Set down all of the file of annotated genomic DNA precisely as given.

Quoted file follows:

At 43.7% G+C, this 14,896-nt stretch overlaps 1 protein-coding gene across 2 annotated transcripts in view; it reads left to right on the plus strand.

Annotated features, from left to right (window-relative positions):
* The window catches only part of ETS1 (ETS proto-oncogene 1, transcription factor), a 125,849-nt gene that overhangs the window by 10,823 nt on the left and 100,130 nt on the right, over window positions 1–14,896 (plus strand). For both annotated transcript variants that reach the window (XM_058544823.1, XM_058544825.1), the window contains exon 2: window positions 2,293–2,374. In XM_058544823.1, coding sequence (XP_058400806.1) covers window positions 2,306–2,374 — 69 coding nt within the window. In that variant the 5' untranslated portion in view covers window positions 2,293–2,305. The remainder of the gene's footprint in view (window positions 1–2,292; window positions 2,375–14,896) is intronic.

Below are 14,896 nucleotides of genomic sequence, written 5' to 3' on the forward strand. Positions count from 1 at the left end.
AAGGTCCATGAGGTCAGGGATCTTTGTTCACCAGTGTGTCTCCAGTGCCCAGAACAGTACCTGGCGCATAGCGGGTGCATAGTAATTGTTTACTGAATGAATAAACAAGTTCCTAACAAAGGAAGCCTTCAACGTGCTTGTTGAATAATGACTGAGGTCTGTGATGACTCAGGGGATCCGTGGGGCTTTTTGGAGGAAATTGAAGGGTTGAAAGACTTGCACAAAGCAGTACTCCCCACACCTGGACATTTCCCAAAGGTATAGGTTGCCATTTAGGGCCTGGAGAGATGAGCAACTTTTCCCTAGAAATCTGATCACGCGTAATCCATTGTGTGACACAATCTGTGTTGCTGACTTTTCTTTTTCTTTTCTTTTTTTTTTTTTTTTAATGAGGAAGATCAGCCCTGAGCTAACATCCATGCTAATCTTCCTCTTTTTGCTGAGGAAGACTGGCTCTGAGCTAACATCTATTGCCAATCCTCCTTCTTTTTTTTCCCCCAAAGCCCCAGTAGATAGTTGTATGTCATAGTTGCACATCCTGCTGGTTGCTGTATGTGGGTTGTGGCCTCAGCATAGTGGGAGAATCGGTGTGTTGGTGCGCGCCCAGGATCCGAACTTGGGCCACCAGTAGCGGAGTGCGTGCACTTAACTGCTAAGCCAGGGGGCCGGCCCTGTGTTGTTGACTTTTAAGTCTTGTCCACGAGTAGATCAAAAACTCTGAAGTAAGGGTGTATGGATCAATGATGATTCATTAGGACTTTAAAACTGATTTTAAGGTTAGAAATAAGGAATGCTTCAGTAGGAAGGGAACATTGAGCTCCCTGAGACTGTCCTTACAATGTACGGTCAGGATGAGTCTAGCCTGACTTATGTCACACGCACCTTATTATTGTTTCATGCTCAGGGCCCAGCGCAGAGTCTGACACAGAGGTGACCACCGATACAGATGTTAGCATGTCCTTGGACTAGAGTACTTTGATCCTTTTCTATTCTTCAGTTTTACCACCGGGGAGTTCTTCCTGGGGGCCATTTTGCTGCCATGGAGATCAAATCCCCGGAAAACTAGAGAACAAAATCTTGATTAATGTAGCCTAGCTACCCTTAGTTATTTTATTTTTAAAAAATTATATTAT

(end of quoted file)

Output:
At 43.7% G+C, this 14,896-nt stretch overlaps 1 protein-coding gene across 2 annotated transcripts in view; it reads left to right on the plus strand.

Annotated features, from left to right (window-relative positions):
* The window catches only part of ETS1 (ETS proto-oncogene 1, transcription factor), a 125,849-nt gene that overhangs the window by 10,823 nt on the left and 100,130 nt on the right, over window positions 1–14,896 (plus strand). For both annotated transcript variants that reach the window (XM_058544823.1, XM_058544825.1), the window contains exon 2: window positions 2,293–2,374. In XM_058544823.1, coding sequence (XP_058400806.1) covers window positions 2,306–2,374 — 69 coding nt within the window. In that variant the 5' untranslated portion in view covers window positions 2,293–2,305. The remainder of the gene's footprint in view (window positions 1–2,292; window positions 2,375–14,896) is intronic.

Below are 14,896 nucleotides of genomic sequence, written 5' to 3' on the forward strand. Positions count from 1 at the left end.
AAGGTCCATGAGGTCAGGGATCTTTGTTCACCAGTGTGTCTCCAGTGCCCAGAACAGTACCTGGCGCATAGCGGGTGCATAGTAATTGTTTACTGAATGAATAAACAAGTTCCTAACAAAGGAAGCCTTCAACGTGCTTGTTGAATAATGACTGAGGTCTGTGATGACTCAGGGGATCCGTGGGGCTTTTTGGAGGAAATTGAAGGGTTGAAAGACTTGCACAAAGCAGTACTCCCCACACCTGGACATTTCCCAAAGGTATAGGTTGCCATTTAGGGCCTGGAGAGATGAGCAACTTTTCCCTAGAAATCTGATCACGCGTAATCCATTGTGTGACACAATCTGTGTTGCTGACTTTTCTTTTTCTTTTCTTTTTTTTTTTTTTTTAATGAGGAAGATCAGCCCTGAGCTAACATCCATGCTAATCTTCCTCTTTTTGCTGAGGAAGACTGGCTCTGAGCTAACATCTATTGCCAATCCTCCTTCTTTTTTTTCCCCCAAAGCCCCAGTAGATAGTTGTATGTCATAGTTGCACATCCTGCTGGTTGCTGTATGTGGGTTGTGGCCTCAGCATAGTGGGAGAATCGGTGTGTTGGTGCGCGCCCAGGATCCGAACTTGGGCCACCAGTAGCGGAGTGCGTGCACTTAACTGCTAAGCCAGGGGGCCGGCCCTGTGTTGTTGACTTTTAAGTCTTGTCCACGAGTAGATCAAAAACTCTGAAGTAAGGGTGTATGGATCAATGATGATTCATTAGGACTTTAAAACTGATTTTAAGGTTAGAAATAAGGAATGCTTCAGTAGGAAGGGAACATTGAGCTCCCTGAGACTGTCCTTACAATGTACGGTCAGGATGAGTCTAGCCTGACTTATGTCACACGCACCTTATTATTGTTTCATGCTCAGGGCCCAGCGCAGAGTCTGACACAGAGGTGACCACCGATACAGATGTTAGCATGTCCTTGGACTAGAGTACTTTGATCCTTTTCTATTCTTCAGTTTTACCACCGGGGAGTTCTTCCTGGGGGCCATTTTGCTGCCATGGAGATCAAATCCCCGGAAAACTAGAGAACAAAATCTTGATTAATGTAGCCTAGCTACCCTTAGTTATTTTATTTTTAAAAAATTATATTAT